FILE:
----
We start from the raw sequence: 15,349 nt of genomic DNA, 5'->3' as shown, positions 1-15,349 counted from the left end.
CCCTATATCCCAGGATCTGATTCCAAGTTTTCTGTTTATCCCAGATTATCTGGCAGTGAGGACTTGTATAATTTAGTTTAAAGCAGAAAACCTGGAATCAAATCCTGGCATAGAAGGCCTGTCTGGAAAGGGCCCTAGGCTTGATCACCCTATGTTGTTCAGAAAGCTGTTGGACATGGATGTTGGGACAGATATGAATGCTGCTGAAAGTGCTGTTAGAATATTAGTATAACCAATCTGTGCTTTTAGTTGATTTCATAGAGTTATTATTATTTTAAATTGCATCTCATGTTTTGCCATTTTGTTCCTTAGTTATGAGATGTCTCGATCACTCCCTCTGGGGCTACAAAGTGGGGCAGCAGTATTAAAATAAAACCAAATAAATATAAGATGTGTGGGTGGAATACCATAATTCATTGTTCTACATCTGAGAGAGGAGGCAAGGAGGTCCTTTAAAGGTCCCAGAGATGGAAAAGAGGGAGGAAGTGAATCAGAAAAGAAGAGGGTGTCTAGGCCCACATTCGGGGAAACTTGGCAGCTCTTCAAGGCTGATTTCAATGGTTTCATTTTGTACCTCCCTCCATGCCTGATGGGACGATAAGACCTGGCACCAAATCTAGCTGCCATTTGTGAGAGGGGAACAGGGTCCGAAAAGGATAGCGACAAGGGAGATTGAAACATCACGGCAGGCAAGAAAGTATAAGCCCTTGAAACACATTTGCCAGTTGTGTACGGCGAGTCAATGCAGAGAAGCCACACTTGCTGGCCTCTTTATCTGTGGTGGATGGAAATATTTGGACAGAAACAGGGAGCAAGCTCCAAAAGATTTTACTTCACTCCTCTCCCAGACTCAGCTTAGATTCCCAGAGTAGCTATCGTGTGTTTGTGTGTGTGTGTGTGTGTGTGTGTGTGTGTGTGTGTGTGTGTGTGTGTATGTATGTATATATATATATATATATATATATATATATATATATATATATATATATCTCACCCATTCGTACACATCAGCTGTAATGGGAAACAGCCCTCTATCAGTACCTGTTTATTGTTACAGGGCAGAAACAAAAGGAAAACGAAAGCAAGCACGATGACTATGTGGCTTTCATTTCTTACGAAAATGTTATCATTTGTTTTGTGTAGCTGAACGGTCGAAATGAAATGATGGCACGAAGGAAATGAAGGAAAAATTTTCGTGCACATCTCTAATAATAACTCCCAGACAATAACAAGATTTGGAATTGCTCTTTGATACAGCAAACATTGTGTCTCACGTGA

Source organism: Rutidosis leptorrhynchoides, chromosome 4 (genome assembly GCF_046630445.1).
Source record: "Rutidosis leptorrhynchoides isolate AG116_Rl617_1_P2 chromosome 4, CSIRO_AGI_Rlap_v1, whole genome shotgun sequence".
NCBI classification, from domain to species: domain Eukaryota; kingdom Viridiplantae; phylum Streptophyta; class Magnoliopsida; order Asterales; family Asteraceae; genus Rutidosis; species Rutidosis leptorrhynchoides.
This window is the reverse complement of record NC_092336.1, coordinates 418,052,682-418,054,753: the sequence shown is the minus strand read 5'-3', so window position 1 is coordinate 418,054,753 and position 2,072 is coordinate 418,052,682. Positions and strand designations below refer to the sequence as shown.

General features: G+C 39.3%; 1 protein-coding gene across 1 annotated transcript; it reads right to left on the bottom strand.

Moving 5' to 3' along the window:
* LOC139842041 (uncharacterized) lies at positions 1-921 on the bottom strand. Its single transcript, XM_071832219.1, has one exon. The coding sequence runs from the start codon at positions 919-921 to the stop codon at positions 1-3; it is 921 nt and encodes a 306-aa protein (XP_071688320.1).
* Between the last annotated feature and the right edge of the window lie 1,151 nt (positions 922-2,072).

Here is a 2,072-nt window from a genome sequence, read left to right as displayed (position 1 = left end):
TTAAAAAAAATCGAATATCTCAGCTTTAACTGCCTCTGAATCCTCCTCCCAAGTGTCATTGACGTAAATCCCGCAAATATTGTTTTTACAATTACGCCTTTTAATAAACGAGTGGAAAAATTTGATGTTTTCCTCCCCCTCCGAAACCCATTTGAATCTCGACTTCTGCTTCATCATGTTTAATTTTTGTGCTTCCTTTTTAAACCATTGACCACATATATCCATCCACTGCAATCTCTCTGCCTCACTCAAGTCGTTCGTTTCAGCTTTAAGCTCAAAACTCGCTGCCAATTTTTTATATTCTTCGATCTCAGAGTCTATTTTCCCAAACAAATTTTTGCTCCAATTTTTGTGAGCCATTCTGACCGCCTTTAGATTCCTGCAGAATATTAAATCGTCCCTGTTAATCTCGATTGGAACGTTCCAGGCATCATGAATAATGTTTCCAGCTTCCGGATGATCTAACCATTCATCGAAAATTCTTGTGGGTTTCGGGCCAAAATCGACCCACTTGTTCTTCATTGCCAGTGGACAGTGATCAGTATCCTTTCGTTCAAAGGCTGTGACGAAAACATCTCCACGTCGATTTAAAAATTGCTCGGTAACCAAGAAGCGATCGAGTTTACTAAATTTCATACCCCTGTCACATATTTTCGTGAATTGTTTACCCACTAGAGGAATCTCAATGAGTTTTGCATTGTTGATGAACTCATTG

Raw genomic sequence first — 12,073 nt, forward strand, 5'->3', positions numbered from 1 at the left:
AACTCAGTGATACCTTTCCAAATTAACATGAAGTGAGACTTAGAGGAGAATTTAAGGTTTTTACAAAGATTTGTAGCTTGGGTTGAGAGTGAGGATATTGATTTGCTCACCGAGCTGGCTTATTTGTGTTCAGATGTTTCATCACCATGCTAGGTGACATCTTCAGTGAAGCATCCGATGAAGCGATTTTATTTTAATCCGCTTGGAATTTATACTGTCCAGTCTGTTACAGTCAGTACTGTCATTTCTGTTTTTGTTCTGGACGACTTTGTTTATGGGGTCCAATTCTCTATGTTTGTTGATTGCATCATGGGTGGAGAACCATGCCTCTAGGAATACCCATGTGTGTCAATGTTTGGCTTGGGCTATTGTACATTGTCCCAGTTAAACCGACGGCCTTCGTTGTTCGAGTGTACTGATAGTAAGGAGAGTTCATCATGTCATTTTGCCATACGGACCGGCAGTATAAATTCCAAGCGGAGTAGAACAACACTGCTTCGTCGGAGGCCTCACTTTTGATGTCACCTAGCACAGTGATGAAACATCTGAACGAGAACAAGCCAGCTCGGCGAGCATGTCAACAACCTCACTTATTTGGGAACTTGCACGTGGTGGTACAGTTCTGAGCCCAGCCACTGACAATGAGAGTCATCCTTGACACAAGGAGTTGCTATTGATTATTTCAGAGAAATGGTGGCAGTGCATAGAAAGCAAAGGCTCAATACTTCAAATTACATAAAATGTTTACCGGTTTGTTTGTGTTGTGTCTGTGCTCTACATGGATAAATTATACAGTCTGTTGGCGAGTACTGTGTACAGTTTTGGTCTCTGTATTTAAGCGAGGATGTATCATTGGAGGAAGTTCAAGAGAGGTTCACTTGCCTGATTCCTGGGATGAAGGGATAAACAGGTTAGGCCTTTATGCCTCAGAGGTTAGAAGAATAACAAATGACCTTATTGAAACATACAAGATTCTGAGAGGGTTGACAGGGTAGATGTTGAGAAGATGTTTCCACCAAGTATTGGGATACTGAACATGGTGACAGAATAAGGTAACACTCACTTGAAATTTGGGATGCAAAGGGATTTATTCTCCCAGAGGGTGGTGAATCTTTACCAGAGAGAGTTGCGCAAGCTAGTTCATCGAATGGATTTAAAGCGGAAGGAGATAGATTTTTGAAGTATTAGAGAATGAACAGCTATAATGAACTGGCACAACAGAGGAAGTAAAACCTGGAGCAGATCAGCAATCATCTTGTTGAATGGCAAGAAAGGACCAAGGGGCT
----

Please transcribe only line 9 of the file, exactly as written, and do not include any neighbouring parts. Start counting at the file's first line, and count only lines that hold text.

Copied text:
* LOC139842041 (uncharacterized) lies at positions 1-921 on the bottom strand. Its single transcript, XM_071832219.1, has one exon. The coding sequence runs from the start codon at positions 919-921 to the stop codon at positions 1-3; it is 921 nt and encodes a 306-aa protein (XP_071688320.1).